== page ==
DC Should Seize the Opportunity to Strengthen Inclusionary Zoning And Generate More Affordable Housing

An opportunity is coming this fall to improve a DC program that creates affordable housing in new market-rate developments. The Zoning Commission will consider recommendations to modify the Inclusionary Zoning (IZ) program to produce more low-cost housing and at prices affordable to more DC households. We hope the Commission will take assertive steps to enable this important program to better meet DC’s growing affordable housing needs.

Inclusionary zoning harnesses DC’s strong housing market to create low-cost units in market-rate apartment and condo developments throughout the city. It works by allowing new residential buildings to be larger than normally allowed by zoning rules. In return for the extra square footage (called “bonus density”), up to 10 percent of the building is set aside as affordable housing.

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IZ has many positive benefits. It creates low-cost housing in high-cost neighborhoods, where access to public transportation, good schools, retail amenities, and job opportunities are likely to be best.  And it does so without requiring tax dollars. About 770 IZ units have been built or will soon be coming on line, with hundreds more planned, and the number will grow given record-high levels of building permits in recent years.

But there are ways to ensure that Inclusionary Zoning does as much as possible to address DC’s growing housing needs.

  • Ensure IZ serves the low income families who need it most. Due to its current design, fewer than 1 of 5 IZ units have gone to residents with incomes below 50 percent of the median for the metropolitan area, or $49,150 for a family of three. The rest are affordable to households at 80 percent of area median income, or $61,200 for a family of three. Yet the families most likely to struggle to afford housing in DC are at the lower income level.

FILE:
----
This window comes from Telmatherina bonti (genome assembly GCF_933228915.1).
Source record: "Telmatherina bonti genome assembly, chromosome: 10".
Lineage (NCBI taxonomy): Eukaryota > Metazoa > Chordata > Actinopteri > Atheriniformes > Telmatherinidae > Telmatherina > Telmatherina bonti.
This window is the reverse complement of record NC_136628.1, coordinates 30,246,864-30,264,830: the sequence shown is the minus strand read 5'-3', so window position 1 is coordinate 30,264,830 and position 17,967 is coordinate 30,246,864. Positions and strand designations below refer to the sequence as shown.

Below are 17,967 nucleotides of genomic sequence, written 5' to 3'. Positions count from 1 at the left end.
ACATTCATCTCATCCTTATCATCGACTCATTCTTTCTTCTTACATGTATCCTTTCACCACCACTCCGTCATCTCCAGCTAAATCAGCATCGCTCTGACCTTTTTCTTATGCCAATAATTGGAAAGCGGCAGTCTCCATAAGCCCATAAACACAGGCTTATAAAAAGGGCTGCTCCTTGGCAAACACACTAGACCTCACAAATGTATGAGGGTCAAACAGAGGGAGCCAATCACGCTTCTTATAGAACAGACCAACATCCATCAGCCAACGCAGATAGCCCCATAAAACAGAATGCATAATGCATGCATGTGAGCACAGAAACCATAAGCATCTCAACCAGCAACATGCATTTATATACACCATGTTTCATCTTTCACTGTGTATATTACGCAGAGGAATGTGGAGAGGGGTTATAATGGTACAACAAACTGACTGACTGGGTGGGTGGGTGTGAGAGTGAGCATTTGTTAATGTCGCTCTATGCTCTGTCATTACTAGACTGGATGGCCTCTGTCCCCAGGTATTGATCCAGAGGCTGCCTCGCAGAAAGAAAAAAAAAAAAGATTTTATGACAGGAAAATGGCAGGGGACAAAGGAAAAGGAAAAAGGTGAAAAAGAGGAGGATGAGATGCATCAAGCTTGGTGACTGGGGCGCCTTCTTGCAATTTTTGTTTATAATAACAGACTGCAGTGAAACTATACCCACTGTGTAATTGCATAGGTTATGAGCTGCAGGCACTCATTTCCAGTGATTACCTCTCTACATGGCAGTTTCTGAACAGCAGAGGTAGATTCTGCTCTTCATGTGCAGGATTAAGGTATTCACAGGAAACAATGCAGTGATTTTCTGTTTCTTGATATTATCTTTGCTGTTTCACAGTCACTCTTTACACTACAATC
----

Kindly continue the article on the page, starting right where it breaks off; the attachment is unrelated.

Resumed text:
An advocacy campaign, of which DCFPI is a part, hopes that half of all future IZ units will be affordable to families earning below $49,150. A preliminary report by the Bowser administration to the Zoning Commission agreed that IZ should better serve low-income residents. Several Zoning Commission members have asked the administration to look into even stronger affordability scenarios. A DC Council resolution passed this year also calls for strengthening IZ’s affordability.

  • Get more affordable units out of each IZ project. Setting aside a greater portion of IZ buildings will increase the number of affordable units the program produces. This may mean allowing buildings to be larger or denser, so that the low rents of IZ units are balanced by more market-rate space. Members of the Zoning Commission have asked the Bowser administration to examine how that could work given other zoning rules, and we hope all parties come up with a solution that gets as much affordable housing out of IZ as possible.

With encouraging signs from many interested parties, we are hopeful that in the future IZ will produce more affordable units that low income families sorely need in DC’s high-cost market.

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